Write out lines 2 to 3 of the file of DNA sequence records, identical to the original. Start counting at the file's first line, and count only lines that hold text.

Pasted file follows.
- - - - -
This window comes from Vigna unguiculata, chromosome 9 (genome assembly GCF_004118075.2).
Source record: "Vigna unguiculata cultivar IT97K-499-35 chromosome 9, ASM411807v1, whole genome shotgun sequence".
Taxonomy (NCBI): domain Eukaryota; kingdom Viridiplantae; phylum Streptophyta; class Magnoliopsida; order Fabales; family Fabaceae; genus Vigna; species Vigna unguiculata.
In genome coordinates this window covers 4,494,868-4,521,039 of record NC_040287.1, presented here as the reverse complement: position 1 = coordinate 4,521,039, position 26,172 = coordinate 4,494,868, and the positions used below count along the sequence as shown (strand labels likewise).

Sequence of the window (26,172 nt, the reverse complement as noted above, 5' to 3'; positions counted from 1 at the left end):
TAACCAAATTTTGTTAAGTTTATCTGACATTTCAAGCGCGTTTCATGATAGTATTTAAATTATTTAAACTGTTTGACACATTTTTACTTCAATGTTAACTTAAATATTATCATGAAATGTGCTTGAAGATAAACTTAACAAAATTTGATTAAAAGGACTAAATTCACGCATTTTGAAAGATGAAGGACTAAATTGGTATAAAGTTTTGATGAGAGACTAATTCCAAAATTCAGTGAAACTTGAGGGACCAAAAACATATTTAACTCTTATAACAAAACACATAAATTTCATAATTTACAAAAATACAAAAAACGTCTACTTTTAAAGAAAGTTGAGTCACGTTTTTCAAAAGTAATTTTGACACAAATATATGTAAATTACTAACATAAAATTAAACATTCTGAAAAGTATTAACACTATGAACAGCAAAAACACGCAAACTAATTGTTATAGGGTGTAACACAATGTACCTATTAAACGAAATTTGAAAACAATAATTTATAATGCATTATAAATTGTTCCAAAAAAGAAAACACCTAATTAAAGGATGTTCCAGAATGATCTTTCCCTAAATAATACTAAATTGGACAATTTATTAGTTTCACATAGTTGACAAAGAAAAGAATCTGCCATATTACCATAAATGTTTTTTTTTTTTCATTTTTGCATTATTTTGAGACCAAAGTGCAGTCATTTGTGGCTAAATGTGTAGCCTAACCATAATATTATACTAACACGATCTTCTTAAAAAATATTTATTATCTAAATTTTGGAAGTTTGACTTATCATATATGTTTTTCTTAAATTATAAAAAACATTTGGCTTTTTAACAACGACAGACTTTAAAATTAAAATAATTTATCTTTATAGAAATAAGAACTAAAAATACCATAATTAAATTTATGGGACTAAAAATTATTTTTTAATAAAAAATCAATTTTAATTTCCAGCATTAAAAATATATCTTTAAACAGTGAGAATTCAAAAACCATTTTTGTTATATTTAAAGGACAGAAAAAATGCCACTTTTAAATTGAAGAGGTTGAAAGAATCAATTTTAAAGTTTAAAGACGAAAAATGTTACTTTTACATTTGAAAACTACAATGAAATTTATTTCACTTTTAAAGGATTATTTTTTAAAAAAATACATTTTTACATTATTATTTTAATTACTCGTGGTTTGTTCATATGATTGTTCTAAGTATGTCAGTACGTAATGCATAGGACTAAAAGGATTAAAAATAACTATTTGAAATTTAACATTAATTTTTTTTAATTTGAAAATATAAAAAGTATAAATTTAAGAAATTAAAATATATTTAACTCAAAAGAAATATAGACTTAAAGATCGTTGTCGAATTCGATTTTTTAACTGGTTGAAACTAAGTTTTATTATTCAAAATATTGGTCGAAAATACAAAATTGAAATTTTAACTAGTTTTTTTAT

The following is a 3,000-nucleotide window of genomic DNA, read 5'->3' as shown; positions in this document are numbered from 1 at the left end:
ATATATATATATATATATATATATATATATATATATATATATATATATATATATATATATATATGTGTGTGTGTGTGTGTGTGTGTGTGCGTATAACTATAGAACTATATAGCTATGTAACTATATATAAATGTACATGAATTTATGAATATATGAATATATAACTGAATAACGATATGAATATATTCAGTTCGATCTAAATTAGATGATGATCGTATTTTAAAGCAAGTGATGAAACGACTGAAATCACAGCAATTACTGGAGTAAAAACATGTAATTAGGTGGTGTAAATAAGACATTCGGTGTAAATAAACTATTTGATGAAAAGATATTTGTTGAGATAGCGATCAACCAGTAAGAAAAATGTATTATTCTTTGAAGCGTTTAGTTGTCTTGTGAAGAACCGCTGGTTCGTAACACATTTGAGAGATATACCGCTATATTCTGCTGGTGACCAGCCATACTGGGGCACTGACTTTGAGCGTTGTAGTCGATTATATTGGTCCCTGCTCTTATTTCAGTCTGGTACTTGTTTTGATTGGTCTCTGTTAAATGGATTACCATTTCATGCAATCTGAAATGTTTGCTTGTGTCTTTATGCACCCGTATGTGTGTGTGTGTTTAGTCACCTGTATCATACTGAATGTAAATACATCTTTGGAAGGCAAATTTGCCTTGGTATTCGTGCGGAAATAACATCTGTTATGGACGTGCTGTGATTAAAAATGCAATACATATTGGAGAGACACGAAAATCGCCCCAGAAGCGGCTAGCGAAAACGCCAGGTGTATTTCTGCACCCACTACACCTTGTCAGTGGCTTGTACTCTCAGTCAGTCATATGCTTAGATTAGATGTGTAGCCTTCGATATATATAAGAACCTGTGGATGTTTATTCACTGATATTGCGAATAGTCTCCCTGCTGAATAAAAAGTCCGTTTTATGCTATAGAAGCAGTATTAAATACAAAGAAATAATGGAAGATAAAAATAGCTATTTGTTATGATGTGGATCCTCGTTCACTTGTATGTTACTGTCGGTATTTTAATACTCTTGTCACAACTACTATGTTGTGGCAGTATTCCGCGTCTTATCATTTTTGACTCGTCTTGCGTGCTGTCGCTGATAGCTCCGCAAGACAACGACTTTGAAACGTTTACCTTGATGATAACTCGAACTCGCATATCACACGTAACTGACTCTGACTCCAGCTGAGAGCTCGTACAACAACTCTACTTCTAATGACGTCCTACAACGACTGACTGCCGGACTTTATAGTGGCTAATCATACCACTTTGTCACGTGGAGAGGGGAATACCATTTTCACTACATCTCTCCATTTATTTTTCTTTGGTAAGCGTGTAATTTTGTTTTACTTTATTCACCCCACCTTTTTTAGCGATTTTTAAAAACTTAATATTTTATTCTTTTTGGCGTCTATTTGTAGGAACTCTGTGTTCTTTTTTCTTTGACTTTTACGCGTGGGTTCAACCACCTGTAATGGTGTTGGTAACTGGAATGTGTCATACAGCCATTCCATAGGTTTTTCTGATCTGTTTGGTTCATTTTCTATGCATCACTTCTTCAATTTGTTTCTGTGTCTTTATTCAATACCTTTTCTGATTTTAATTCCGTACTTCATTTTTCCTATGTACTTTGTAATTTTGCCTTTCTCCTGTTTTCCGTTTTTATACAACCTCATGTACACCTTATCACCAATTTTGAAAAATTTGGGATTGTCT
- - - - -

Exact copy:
Source record: "Vigna unguiculata cultivar IT97K-499-35 chromosome 9, ASM411807v1, whole genome shotgun sequence".
Taxonomy (NCBI): domain Eukaryota; kingdom Viridiplantae; phylum Streptophyta; class Magnoliopsida; order Fabales; family Fabaceae; genus Vigna; species Vigna unguiculata.